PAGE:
An Illustrative Example Permit me to present an example of an alternative approach in determining the ownership of capital to clarify the discussion above. Remember the construct: the profits of capital must pay for the cost of capital. This example is applicable almost anywhere on earth and under any government. Its effects would reverse the trend of the existing capitalist economic system. In South Korea and in America like most areas of the world wind is found in abundance. Rather than continue foreign oil dependency or continue bailing out banks and corporations that have abused their responsibilities, the government could set up a wind turbine loan program. The program would permit government to loan seven billion won or five million dollars interest-free to individuals to permit them to purchase and install wind turbines. These loans could be channeled through banks, who could only charge a service fee, to land owners who brings into an ownership arrangement of the wind turbine four landless individuals with modest net worths. A law accompanying the wind turbine loan program would require that the local utility buy the electricity generated by the turbines at avoided costs. Two thirds of the income from the sale of electricity to the utility would be used to repay the government loan, thereby immediately mitigating any inflationary effects of the program. The other third of the income would be equally distributed to the owners of the wind turbine. The owners would not be able to sell or in any way encumber their interest in the turbine until the government loan is paid off, after which time it is their capital free and clear, and they can do with it as they please. The turbine’s electricity can also be used to produce hydrogen and stimulate a new fuel for Korea’s renowned automotive industry. This example demonstrates how the power of government can be used to advantage the interest of the many rather than just the few as we customarily see under the present monopoly of representative government. Imagine how citizens acting as lawmakers could legislate such programs with the empowerment of the National Initiative I suggest below.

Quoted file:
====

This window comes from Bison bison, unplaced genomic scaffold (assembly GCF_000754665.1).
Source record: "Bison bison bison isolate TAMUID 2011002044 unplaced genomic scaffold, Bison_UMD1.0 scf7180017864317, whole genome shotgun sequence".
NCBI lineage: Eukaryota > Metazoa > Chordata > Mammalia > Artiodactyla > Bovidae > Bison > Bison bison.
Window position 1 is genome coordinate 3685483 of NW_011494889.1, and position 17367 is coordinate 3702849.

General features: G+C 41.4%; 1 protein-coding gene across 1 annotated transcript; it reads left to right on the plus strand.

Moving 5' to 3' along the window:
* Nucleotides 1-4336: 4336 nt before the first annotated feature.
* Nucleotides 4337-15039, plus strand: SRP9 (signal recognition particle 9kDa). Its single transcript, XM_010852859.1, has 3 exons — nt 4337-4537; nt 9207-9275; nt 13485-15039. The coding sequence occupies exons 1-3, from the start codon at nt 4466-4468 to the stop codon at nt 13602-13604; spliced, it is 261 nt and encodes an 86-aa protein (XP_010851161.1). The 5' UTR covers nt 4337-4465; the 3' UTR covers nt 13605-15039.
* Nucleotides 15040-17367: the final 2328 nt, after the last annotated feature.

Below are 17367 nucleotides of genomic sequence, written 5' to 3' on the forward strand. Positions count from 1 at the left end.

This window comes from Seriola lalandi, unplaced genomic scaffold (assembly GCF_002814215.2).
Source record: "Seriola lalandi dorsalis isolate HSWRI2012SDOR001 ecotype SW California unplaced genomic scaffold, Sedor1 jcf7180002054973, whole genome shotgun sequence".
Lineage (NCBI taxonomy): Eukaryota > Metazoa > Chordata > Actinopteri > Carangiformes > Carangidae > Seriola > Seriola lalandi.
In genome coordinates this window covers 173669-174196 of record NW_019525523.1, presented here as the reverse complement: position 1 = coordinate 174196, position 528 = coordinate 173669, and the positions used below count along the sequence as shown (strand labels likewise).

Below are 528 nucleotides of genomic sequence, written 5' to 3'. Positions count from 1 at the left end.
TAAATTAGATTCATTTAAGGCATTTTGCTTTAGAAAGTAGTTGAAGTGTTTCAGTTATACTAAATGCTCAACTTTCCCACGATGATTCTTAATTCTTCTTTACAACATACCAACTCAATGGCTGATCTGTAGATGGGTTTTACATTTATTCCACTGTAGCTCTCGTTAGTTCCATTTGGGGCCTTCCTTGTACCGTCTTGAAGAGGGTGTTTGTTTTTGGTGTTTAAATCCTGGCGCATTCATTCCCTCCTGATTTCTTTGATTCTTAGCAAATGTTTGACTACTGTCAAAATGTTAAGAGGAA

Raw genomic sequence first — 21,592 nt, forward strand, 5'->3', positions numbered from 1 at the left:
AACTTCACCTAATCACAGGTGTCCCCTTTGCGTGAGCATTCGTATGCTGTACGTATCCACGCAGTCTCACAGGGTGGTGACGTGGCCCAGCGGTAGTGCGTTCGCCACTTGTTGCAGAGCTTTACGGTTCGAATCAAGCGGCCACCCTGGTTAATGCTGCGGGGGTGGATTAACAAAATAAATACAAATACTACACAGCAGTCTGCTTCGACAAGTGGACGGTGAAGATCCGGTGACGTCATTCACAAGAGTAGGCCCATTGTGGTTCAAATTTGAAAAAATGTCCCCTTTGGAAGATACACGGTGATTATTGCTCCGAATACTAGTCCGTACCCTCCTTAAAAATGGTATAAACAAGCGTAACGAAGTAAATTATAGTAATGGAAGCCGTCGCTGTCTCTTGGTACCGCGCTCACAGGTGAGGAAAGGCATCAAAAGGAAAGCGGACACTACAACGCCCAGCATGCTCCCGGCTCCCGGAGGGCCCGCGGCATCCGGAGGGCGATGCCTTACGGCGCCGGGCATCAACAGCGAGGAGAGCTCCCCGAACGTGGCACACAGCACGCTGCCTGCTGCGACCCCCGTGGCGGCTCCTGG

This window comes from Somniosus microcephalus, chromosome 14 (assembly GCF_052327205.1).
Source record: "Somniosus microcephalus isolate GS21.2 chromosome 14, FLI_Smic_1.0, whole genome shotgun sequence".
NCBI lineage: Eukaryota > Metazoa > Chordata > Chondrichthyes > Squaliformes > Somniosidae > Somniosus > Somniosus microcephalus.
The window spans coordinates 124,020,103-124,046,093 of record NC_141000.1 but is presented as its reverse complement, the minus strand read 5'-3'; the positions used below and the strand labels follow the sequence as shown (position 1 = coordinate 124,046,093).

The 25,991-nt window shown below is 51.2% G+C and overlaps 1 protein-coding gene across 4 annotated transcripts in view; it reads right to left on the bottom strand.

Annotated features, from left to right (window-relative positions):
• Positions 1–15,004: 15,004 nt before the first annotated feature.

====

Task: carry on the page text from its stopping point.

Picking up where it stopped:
Labor A treatment of capitalism would not be complete without understanding the role of organized labor in the construct of capital, the historic role the labor movement has played in societal governance and how labor’s leadership continues to stifle true empowerment of the laboring class. Labor, resources and profits are the three elements of capital. When labor’s cost, whether operating on or organizing resources, is rewarded by the ownership of capital, we call it entrepreneurship. When labor is not included in ownership and is paid for like the cost of resources we consider it wages. The history of labor, rather than pressing for the ownership of capital, has concentrated on increasing the amount paid for wages as a percentage of the total cost of capital, placing labor in competition with resources and profits. This competition has been violent and generated great social conflict. The force of government laws was used to organize resources into cartels easily controlled by corporate elites. Labor organized into associations of crafts and unions with the goal of increasing wages and improving working conditions. Labor leaders sought political power through the organization of their voting majorities in elections. With electoral successes, labor refined its goals to include pensions and healthcare plans. Never, did labor leaders ever mount a serious campaign to secure capital ownership for working people. I know first hand since I tried while I was in government to convince the labor leaders that the only secure future for the laboring man was in capital ownership. Labor leaders are focused on power: the power of dues paying members and the power in controlling the investments of pension and healthcare funds. Corporate elites accommodated the growth of these funds since it abetted labor strife, and more importantly denied the laboring class the leadership to assault the capital ownership monopoly managed by Wall Street. Tying people’s economic wellbeing to wages has been a socioeconomic tragedy. In times of economic down turns wages became non existent. Of course, government programs, effectively lobbied for by the labor movement and liberals, provide a modest temporary safety net for the unemployed. The cost of this safety net is funded by taxes essentially paid for by wage earners. The above is a simple analysis of a slice of the ever more complex global meltdown brought to us by the ruling elites and managed by their acolytes in government’s officialdom. To expect a viable solution from these same agents “of the people” in a representative government is less than naïve.